Stock cooler with a reasonable fan curve (fast as it could go without hearing it, I think 50%), idle was around 40c, sometimes as low as 38c. I'm sure background tasks caused some variability. At 100% fan speed, running the CPU-Z stress test, it would hover around 65c. As a test, I took off the side panel and there was no improvement. I then pointed at the CPU two external 120MM AC Infinity USB fans that I normally use for my AV equipment. That only knocked off 2c. Running Cinebench R15 repeatedly, not giving the CPU a chance to cool down, I could push the temp to the low to mid 70s.
With this Noctua, with both CPU fans running at 40%, idle is around 32c. CPU-Z stress test hovers around 43c with both CPU fans running at 50%. Bumping up the fans to 100% only gets me another 2c, which isn't worth it. Seems I've hit an air flow/thermal limit of my current case configuration. But dropping from 65c to 43c is massive. Running Cinebench repeatedly the temp maxes out at 46c, so almost a 30c improvement.
I've seen other folks with varying degrees of improvement. Some of the improvements I didn't think were all that impressive, and I was hesitant to try this thing, but figured I could return it if things didn't work out as planned. Well, they worked out well for me.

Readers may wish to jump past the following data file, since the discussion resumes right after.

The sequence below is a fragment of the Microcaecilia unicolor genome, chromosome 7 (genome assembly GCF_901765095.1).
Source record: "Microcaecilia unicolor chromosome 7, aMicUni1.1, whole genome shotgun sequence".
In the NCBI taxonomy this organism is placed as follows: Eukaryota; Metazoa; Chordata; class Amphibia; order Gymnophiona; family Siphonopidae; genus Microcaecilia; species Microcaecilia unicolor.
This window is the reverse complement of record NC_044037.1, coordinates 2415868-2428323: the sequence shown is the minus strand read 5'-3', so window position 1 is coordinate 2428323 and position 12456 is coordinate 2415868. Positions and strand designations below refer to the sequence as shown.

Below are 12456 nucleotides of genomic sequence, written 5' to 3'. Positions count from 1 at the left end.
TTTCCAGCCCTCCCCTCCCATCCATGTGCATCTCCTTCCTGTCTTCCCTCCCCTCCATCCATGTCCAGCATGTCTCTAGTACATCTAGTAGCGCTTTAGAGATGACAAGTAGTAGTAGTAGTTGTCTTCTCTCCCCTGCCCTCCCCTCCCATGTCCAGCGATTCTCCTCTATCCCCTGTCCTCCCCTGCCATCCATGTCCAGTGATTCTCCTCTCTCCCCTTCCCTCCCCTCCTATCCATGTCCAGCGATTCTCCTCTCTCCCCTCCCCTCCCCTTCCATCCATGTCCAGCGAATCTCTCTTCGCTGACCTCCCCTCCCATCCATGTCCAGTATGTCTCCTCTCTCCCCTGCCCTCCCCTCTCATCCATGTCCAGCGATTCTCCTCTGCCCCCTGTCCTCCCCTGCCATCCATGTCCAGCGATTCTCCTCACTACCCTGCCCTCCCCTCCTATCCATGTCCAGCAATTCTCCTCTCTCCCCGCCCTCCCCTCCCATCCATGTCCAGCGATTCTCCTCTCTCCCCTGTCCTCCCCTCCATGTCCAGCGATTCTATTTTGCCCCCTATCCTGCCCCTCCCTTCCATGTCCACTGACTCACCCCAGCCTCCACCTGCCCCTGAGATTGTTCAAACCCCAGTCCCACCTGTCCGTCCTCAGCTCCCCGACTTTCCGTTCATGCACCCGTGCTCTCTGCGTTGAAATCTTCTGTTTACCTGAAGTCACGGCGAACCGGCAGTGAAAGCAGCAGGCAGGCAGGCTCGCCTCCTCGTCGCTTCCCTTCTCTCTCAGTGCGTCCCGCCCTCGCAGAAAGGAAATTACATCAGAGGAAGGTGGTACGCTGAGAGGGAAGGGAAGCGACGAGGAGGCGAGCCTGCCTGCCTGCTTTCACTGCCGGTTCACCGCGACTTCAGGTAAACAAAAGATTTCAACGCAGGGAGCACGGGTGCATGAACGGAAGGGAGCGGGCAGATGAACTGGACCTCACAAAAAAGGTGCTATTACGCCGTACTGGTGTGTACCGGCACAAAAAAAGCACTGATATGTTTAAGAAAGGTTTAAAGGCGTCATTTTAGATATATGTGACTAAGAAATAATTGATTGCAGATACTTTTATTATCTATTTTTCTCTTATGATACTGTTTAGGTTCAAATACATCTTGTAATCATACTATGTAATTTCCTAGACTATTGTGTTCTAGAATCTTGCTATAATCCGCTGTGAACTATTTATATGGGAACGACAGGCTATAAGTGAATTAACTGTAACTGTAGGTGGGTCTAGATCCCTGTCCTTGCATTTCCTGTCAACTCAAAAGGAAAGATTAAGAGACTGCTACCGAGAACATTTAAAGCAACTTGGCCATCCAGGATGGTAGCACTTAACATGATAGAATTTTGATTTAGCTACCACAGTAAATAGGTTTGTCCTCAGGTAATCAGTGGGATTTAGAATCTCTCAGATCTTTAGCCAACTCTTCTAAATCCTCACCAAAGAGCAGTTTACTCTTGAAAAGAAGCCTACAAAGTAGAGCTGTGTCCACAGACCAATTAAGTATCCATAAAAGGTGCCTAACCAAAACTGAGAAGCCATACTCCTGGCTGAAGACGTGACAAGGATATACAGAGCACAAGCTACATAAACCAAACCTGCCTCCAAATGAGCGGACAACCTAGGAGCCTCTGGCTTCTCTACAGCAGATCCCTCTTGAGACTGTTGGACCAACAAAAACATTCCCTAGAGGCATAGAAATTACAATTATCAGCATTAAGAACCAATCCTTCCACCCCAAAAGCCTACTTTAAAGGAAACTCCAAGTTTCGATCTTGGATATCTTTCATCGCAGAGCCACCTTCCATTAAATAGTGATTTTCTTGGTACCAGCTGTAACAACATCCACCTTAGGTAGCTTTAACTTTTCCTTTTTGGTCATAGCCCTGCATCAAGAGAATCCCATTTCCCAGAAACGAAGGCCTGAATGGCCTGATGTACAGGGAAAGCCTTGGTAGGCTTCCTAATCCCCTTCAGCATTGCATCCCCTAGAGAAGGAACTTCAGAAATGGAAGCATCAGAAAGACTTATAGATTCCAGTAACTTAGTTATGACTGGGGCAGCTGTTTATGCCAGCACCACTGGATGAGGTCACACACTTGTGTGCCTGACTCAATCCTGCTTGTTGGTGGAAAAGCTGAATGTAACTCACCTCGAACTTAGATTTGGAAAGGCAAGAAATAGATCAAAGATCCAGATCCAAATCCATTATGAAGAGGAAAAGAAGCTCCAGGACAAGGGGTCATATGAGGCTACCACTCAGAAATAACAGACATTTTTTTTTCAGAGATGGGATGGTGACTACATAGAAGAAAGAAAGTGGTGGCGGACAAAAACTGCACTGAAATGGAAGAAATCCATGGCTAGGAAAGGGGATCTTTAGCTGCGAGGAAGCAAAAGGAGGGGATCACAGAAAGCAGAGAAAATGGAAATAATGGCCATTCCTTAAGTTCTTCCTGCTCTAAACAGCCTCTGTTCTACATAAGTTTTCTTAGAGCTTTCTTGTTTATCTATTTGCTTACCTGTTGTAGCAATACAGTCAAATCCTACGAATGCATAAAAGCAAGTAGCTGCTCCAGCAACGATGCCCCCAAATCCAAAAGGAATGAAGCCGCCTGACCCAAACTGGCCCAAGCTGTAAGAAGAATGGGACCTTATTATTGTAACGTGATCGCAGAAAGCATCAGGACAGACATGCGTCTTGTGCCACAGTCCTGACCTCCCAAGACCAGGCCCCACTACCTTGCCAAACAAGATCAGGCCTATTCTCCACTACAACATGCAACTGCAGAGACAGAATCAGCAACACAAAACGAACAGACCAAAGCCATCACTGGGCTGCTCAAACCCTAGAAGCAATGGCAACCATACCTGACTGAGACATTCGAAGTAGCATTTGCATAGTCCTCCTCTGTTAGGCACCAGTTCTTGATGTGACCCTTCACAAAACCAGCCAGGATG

I don't know if I could have gotten similar results with something like a much cheaper 212 EVO because I haven't tried any other coolers. It's possible this thing is overkill. It's definitely not cheap compared to many of the other, smaller, effective coolers. But I went all out on the rest of my rig, so why not on the cooler?
Anyhoo, this thing does work. The question really is can you get the same performance with a smaller, less expensive cooler, from Noctua or any other maker. You'll have to test them to find out.
EDIT: I forgot to mention, the fans that come with it are 1500 rpm fans. Running full speed these things are loud, much louder than the smaller stock cooler fan running at 2800 rpm. But you should never have to run these things that hard under normal usage, perhaps even under reasonable heavy usage.